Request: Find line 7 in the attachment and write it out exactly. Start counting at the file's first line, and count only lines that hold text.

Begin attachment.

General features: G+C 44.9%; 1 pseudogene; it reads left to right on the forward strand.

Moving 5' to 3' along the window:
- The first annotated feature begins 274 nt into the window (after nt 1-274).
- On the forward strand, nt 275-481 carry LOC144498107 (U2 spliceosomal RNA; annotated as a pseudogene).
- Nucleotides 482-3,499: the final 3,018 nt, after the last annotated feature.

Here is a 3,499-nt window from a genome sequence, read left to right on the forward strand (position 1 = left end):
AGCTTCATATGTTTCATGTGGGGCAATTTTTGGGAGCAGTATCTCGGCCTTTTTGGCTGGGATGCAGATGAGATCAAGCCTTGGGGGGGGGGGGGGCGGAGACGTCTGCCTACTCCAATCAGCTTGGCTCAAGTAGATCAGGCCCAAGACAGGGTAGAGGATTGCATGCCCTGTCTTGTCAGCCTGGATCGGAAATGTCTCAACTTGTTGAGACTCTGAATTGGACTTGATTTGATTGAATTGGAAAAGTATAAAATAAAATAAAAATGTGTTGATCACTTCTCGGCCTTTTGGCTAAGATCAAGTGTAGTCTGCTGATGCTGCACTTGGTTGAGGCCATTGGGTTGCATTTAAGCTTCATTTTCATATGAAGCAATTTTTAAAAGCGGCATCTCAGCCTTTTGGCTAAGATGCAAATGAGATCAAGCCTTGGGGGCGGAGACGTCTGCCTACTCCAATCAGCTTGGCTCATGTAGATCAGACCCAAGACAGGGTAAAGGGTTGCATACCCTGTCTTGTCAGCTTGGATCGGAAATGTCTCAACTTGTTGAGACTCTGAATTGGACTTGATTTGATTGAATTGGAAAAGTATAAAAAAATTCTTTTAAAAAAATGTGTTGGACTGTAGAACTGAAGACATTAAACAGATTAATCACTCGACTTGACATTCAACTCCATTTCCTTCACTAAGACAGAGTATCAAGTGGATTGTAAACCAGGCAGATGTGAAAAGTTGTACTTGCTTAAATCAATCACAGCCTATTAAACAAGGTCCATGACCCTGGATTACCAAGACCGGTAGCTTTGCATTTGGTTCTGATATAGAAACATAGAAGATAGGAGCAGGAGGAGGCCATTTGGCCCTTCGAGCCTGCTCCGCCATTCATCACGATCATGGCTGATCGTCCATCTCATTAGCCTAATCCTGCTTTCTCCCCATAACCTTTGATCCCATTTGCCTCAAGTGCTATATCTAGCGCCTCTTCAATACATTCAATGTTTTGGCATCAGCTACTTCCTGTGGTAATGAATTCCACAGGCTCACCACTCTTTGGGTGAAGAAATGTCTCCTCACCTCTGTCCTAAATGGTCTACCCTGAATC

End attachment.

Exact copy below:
AGCTTCATATGTTTCATGTGGGGCAATTTTTGGGAGCAGTATCTCGGCCTTTTTGGCTGGGATGCAGATGAGATCAAGCCTTGGGGGGGGGGGGGGCGGAGACGTCTGCCTACTCCAATCAGCTTGGCTCAAGTAGATCAGGCCCAAGACAGGGTAGAGGATTGCATGCCCTGTCTTGTCAGCCTGGATCGGAAATGTCTCAACTTGTTGAGACTCTGAATTGGACTTGATTTGATTGAATTGGAAAAGTATAAAATAAAATAAAAATGTGTTGATCACTTCTCGGCCTTTTGGCTAAGATCAAGTGTAGTCTGCTGATGCTGCACTTGGTTGAGGCCATTGGGTTGCATTTAAGCTTCATTTTCATATGAAGCAATTTTTAAAAGCGGCATCTCAGCCTTTTGGCTAAGATGCAAATGAGATCAAGCCTTGGGGGCGGAGACGTCTGCCTACTCCAATCAGCTTGGCTCATGTAGATCAGACCCAAGACAGGGTAAAGGGTTGCATACCCTGTCTTGTCAGCTTGGATCGGAAATGTCTCAACTTGTTGAGACTCTGAATTGGACTTGATTTGATTGAATTGGAAAAGTATAAAAAAATTCTTTTAAAAAAATGTGTTGGACTGTAGAACTGAAGACATTAAACAGATTAATCACTCGACTTGACATTCAACTCCATTTCCTTCACTAAGACAGAGTATCAAGTGGATTGTAAACCAGGCAGATGTGAAAAGTTGTACTTGCTTAAATCAATCACAGCCTATTAAACAAGGTCCATGACCCTGGATTACCAAGACCGGTAGCTTTGCATTTGGTTCTGATATAGAAACATAGAAGATAGGAGCAGGAGGAGGCCATTTGGCCCTTCGAGCCTGCTCCGCCATTCATCACGATCATGGCTGATCGTCCATCTCATTAGCCTAATCCTGCTTTCTCCCCATAACCTTTGATCCCATTTGCCTCAAGTGCTATATCTAGCGCCTCTTCAATACATTCAATGTTTTGGCATCAGCTACTTCCTGTGGTAATGAATTCCACAGGCTCACCACTCTTTGGGTGAAGAAATGTCTCCTCACCTCTGTCCTAAATGGTCTACCCTGAATC